The Japanese FSA has announced it will finally remove a ¥1 million (US$9,000) cap on cross-border money transfers handled by non-banking entities, paving the way for a major overhaul of Japan’s remittance industry.
Until now, industry-disrupting cross-border payments groups like TransferWise, WorldFirst, OFX and Revolut have gained little traction in Japan due to a requirement that all transactions in excess of 1 million yen (roughly 9,000 US dollars) are handled by banks.
This is set to change after Japan’s Financial Services Agency announced this week its plan to grant money transfer licenses covering larger transactions to “suitable” non-banking firms that meet minimum capital requirements. Further announcements are expected but it is estimated that the cap will be removed by mid-2021.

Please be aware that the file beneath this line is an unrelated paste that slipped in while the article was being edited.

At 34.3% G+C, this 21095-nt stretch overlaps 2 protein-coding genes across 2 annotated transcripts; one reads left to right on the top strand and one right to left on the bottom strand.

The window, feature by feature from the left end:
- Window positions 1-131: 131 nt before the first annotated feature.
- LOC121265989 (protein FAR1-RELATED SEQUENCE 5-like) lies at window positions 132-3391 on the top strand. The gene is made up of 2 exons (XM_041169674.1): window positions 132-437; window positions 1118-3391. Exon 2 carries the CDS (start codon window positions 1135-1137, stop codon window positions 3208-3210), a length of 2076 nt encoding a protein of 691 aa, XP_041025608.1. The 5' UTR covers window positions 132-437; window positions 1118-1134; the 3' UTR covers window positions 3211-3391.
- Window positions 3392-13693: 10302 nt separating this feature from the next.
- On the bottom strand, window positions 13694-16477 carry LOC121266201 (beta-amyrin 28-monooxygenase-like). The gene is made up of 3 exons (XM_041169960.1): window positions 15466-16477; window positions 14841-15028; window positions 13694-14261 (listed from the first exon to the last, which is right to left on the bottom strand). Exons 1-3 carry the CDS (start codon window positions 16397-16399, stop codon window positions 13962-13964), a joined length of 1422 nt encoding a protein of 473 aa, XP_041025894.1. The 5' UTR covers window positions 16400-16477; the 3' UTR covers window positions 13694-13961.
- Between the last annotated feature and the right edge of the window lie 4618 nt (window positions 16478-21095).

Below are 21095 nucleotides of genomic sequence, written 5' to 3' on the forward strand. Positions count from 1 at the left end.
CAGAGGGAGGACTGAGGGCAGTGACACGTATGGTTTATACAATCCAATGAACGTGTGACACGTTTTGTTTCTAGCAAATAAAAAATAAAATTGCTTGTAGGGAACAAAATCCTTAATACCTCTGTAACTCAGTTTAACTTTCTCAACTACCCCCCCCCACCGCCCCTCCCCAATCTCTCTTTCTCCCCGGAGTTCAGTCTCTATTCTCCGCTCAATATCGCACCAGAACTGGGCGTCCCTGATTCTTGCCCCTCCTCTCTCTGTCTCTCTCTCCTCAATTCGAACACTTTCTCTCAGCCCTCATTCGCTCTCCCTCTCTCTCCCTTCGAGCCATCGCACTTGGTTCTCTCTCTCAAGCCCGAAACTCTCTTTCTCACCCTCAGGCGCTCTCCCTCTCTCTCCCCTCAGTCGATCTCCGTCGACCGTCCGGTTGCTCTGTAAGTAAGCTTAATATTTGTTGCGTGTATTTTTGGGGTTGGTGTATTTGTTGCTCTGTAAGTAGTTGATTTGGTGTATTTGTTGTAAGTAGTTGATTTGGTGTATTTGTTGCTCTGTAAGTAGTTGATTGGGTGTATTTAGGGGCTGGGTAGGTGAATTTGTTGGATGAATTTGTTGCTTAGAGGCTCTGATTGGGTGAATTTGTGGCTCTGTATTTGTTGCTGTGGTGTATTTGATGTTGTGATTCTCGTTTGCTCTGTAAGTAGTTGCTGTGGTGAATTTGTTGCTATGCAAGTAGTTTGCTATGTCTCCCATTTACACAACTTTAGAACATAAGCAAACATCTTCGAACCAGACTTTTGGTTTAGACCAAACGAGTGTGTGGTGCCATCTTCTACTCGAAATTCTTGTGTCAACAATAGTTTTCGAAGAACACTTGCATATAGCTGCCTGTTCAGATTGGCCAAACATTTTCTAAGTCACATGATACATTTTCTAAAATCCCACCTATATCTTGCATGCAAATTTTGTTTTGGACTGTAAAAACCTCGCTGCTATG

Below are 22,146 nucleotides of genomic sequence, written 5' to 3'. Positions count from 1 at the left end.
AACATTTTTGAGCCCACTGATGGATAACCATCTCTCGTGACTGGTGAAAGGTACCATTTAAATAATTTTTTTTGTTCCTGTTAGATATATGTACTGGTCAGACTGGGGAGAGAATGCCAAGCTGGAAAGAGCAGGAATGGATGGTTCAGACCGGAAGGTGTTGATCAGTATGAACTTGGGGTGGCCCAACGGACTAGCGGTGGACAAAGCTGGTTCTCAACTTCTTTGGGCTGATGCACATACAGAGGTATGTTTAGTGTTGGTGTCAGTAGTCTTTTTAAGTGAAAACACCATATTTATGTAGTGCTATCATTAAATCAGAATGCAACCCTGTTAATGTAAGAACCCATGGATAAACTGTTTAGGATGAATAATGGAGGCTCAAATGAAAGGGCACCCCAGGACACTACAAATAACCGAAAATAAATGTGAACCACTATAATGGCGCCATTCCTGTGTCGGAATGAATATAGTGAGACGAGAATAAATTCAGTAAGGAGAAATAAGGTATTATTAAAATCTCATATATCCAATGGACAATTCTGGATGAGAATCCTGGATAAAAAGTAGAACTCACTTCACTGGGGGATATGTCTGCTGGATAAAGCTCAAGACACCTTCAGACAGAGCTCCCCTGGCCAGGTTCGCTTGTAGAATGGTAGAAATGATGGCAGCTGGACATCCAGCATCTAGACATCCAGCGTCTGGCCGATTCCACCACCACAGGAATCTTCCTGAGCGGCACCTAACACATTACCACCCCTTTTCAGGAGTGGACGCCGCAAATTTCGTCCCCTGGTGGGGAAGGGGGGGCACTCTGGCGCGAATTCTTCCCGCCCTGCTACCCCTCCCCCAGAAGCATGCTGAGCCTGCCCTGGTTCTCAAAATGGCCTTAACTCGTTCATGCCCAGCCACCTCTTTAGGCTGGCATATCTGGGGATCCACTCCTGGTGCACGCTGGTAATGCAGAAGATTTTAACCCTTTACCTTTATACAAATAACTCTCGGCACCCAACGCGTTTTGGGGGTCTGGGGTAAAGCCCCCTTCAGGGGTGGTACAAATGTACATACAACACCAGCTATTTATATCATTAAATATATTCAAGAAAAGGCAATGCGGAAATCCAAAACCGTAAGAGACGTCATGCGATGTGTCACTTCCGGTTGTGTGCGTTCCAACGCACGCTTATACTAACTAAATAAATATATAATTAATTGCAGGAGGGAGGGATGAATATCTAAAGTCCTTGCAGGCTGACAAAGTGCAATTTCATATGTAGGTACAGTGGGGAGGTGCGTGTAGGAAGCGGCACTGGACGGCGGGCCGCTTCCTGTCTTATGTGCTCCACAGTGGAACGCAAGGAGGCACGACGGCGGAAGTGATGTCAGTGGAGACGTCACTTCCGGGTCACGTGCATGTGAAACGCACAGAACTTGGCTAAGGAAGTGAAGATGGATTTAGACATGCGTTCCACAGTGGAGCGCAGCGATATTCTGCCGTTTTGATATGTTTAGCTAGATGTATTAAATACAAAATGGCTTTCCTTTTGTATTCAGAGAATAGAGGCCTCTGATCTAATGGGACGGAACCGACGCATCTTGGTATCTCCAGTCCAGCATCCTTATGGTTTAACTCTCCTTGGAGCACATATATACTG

“By creating a new service category, we want to make convenient payment methods a reality,” Japanese Finance Minister Taro Aso has said.
The decision is likely to herald massive interest in fintech money transfer specialists, particularly among small and medium-sized Japanese businesses which have so far been unable to take advantage of the much cheaper transfers these firms provide due to the limitation on transaction size.
Further to providing massive savings on cross-border payments (traditional banks can cost six times as much), many of these non-banking services are easier to use because of simple and well-designed online platforms, and many offer much faster processing times.
As of February 2019, Japan has 64 companies registered to provide money transfer services and this number is expected to grow significantly in the years ahead.